The Early History of American Avant-Garde Film
story © Michael Betancourt, February 13, 2015 all rights reserved.
The Museum of Modern Art in New York began a bibliographic indexing project focused on the history and criticism of motion pictures with The New York City WPA Writer’s Project, following the organization of the museum’s “Film Library” in 1935. This project, developed over several years was completed as a three volume survey of English language publications about motion pictures in 1941.
The concluding section of volume 1 of The Film Index: The Film As Art focused on “Experimental Films”. This section of the study is anomalous when considered in context with the scope employed for the rest of the survey. Harold Leonard, editor, explains the scope in his introduction:
Arbitrary boundaries to “The Film As Art” were fixed to include only such titles as dealt preponderantly with the creative, as against the production, technical or purely sociological elements of the film medium. Thus, aesthetic studies were entered without qualification. [. . .] By way of compromise it was decided to fix the terminal date of December 31, 1935, for the main body of entries and to admit as later material in abbreviated treatment only books and a bare minimum of periodically articles. Included in the latter category was material on creative or critical trends of comparatively recent origin, such as the documentary film movement, together with material falling into classifications inadequately represented by pre-1935 sources. [xvi]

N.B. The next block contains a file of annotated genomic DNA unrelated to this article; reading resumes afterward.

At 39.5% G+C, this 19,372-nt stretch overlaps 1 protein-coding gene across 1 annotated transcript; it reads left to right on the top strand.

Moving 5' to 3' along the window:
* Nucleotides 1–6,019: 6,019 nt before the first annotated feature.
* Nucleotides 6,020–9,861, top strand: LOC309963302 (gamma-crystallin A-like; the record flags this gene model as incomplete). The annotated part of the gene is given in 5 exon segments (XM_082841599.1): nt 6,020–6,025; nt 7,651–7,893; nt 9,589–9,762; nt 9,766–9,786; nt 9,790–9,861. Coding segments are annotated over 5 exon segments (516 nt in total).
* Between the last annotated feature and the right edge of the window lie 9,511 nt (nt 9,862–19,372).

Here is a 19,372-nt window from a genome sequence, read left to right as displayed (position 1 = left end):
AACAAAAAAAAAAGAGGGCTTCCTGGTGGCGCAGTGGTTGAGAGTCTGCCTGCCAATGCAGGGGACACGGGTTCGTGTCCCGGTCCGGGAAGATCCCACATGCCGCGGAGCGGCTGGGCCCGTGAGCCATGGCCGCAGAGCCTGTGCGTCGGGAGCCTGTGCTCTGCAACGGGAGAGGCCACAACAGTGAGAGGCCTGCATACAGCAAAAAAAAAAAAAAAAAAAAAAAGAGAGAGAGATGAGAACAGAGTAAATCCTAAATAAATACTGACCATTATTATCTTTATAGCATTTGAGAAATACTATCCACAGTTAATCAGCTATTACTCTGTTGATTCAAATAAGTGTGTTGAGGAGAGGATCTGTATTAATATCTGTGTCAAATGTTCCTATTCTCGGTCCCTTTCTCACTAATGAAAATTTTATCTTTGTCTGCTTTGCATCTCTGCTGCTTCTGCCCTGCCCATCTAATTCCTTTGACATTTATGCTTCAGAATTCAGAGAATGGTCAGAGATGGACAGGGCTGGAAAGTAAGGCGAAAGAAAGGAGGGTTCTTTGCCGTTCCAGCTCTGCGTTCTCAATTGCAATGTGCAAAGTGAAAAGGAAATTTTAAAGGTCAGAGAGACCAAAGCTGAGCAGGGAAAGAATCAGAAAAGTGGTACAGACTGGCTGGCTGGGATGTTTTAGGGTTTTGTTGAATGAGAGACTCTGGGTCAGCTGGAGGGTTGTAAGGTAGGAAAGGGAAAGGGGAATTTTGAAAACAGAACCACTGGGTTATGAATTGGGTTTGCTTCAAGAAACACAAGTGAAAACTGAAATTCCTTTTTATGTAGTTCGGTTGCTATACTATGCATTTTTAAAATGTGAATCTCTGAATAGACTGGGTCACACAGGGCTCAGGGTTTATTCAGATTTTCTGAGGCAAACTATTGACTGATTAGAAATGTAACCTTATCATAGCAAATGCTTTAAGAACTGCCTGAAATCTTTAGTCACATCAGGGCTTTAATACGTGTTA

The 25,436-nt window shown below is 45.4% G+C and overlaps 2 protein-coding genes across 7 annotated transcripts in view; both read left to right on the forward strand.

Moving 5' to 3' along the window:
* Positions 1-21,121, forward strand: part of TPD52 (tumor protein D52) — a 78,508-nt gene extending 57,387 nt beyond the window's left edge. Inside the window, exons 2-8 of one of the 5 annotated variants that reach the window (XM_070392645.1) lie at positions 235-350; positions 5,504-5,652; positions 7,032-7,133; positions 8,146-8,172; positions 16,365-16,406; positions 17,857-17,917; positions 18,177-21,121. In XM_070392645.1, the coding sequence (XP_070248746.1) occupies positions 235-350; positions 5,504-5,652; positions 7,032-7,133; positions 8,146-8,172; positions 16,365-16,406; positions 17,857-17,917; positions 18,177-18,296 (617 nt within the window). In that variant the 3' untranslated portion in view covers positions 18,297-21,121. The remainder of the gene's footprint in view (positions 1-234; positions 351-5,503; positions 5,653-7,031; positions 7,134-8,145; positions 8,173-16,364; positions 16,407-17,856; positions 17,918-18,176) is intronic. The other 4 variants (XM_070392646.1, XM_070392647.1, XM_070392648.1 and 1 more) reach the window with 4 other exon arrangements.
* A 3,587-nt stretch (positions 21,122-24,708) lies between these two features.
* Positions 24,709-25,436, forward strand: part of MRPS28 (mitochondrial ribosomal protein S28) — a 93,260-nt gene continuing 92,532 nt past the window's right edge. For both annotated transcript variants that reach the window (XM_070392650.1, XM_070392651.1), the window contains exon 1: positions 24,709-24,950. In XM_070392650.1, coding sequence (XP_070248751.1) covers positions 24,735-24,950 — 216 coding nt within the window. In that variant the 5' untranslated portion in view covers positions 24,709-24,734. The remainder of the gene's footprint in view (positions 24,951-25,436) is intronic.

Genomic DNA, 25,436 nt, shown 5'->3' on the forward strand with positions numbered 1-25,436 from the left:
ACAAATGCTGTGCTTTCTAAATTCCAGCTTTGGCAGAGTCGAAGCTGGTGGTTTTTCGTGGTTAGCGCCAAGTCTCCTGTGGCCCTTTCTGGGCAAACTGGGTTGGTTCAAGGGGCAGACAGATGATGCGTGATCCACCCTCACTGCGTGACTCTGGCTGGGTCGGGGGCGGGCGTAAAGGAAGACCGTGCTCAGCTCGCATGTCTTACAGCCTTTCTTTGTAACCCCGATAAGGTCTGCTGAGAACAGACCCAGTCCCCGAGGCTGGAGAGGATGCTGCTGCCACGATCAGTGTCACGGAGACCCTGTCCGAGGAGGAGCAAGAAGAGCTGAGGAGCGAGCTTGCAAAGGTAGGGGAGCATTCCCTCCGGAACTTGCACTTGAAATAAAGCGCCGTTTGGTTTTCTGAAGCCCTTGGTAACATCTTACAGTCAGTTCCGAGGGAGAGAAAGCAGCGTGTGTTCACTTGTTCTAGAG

While it is not mentioned directly, the “Experimental Films” index must be one of these “inadequately represented” classifications as it contains only 53 total entries in the general bibliography, 12 (nearly 25%) of which are after the end of 1935 cut off employed in the rest of the book. Only a limited number of American film makers are represented in this section: Man Ray (in France), Ralph Steiner, J.S. Watson and Melville Webber, Robert Florey, Jay Leyda, and Paul Fejos (listed as an “amateur film maker” in only one article). The absences are notable: Lewis Jacobs (who appears in other sections of The Film Index as a writer and documentarian) and Mary Ellen Bute (who does not appear in the book in any capacity and whose films are also absent). This pair of omissions is surprising since Lewis Jacob’s magazine Experimental Cinema was published from 1930 to 1934 and is not listed, even though his history of motion pictures, The Rise of American Film, is; this essay, “Experimental Cinema in America” that accompanies later editions of his history was written for Hollywood Quarterly in 1948, and was not part of the 1939 first edition.
Copyright © Michael Betancourt February 13, 2015 all rights reserved.
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